Wildmind Buddhist Meditation

Sit : Love : Give

It takes many hours each month to create and edit the posts you enjoy on Wildmind. If you benefit from what we do here, please support Wildmind with a monthly donation.


You can also become a one-time benefactor with a single donation of any amount:


Blog

You are browsing all posts tagged with the topic: neuroscience

Wildmind Meditation News

Feb 08, 2015

Forever young: meditation might slow the age-related loss of gray matter in the brain, say UCLA researchers

wildmind meditation newsClick here to check out our online meditation store Mark Wheeler, UCLA: Since 1970, life expectancy around the world has risen dramatically, with people living more than 10 years longer. That’s the good news.

The bad news is that starting when people are in their mid-to-late-20s, the brain begins to wither — its volume and weight begin to decrease. As this occurs, the brain can begin to lose some of its functional abilities.

So although people might be living longer, the years they gain often come with increased risks for mental illness and neurodegenerative disease. Fortunately, a new study shows meditation could be one way to minimize those risks.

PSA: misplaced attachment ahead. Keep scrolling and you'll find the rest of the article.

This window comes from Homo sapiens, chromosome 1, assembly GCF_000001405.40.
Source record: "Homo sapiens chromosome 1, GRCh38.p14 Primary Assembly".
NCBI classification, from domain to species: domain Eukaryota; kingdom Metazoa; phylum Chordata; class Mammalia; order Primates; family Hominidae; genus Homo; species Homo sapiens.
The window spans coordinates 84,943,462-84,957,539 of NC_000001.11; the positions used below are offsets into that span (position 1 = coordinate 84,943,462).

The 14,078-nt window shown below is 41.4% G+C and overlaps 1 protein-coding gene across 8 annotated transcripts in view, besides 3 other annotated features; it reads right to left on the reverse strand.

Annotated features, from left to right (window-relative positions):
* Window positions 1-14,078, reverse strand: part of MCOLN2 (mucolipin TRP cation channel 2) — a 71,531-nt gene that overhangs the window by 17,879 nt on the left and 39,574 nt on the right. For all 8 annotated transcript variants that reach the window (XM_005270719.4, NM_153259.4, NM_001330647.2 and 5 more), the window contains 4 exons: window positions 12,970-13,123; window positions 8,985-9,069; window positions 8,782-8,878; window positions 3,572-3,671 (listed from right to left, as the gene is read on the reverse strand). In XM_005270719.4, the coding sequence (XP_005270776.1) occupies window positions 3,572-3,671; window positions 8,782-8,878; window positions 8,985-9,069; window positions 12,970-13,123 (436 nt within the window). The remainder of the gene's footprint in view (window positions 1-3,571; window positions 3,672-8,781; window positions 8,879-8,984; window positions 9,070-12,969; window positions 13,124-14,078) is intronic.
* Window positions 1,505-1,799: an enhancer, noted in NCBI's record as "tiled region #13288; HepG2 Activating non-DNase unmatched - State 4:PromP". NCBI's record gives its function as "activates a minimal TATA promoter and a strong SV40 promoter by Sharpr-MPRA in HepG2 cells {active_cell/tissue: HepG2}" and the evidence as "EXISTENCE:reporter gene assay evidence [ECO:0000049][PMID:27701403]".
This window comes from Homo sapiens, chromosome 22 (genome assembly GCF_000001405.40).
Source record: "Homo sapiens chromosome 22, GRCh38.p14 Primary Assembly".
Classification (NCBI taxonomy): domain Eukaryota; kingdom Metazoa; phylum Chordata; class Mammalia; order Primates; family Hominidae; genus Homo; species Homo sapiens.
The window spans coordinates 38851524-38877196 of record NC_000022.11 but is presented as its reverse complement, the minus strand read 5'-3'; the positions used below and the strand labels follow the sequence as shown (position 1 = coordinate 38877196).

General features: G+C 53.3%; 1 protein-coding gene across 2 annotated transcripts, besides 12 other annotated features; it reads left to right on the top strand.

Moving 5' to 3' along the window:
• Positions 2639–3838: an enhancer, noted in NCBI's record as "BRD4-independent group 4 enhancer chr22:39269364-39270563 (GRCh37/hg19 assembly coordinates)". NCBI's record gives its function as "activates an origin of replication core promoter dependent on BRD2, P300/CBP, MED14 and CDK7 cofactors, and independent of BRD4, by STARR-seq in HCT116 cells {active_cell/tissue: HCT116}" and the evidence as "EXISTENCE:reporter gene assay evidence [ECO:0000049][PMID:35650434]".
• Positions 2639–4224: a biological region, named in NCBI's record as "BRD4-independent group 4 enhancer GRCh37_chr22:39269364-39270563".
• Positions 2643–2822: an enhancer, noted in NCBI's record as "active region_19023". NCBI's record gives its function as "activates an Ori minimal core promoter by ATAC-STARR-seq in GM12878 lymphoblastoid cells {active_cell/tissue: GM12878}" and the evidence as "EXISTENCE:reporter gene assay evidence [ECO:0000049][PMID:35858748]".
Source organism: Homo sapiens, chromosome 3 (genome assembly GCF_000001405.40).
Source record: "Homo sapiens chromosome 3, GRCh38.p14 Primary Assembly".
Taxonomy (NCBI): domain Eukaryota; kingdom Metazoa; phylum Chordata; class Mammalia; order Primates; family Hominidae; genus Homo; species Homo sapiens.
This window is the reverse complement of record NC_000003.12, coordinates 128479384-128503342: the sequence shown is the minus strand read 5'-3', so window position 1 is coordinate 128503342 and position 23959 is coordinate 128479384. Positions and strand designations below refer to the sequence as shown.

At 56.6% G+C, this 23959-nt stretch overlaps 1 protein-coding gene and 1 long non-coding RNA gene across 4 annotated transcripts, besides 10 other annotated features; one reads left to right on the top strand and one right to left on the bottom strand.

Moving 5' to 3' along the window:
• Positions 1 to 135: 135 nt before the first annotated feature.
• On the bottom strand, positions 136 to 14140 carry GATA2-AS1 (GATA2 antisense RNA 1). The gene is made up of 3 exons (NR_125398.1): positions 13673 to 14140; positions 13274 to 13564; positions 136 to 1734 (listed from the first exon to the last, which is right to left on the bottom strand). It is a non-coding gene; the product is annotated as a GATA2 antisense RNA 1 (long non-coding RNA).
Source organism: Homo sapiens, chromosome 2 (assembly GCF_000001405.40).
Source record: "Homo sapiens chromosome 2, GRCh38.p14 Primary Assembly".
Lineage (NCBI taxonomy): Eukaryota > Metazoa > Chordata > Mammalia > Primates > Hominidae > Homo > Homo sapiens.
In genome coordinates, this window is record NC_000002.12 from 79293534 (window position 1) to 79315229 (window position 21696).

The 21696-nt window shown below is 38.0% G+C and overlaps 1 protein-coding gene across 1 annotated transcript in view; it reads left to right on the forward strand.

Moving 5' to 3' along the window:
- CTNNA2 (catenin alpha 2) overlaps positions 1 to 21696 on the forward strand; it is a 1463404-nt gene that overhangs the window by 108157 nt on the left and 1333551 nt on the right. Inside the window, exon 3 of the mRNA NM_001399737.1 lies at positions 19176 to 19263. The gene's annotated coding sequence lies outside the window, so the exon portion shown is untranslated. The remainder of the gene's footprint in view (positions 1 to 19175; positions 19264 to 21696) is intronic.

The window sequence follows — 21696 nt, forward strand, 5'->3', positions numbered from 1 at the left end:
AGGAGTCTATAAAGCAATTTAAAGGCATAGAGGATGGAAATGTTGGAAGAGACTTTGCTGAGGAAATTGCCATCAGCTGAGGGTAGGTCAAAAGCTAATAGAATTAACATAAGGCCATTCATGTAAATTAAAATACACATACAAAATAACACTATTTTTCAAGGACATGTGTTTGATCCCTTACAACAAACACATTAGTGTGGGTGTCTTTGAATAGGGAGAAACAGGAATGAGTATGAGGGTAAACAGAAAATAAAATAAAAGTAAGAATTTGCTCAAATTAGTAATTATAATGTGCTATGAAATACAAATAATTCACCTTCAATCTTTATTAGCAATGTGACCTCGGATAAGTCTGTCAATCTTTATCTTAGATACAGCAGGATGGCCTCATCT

Building … Read more »

Wildmind Meditation News

Feb 05, 2015

Neuroscientists talk benefits of meditation, mindfulness at symposium

wildmind meditation newsThe Enlightened Brain: The Neuroscience of Awakening, by Rick Hanson (7 CDs) Daemion Lee, Eugene Weekly: In 1992, two neuroscientists, Richard Davidson and Clifford Saron, trekked into the hills around Dharamsala in north India to measure the brain waves of Tibetan Buddhist monks. Although the journey did not yield empirical data, it was a turning point in the careers of both men, and they went on to become leaders in the science of meditation.

On Feb. 9, they will be guest speakers at the Second Annual Symposium for Mindfulness and Society at the University of Oregon. Davidson, a professor of …

Read the original article »

Wildmind Meditation News

Feb 04, 2015

Mindfulness in adolescence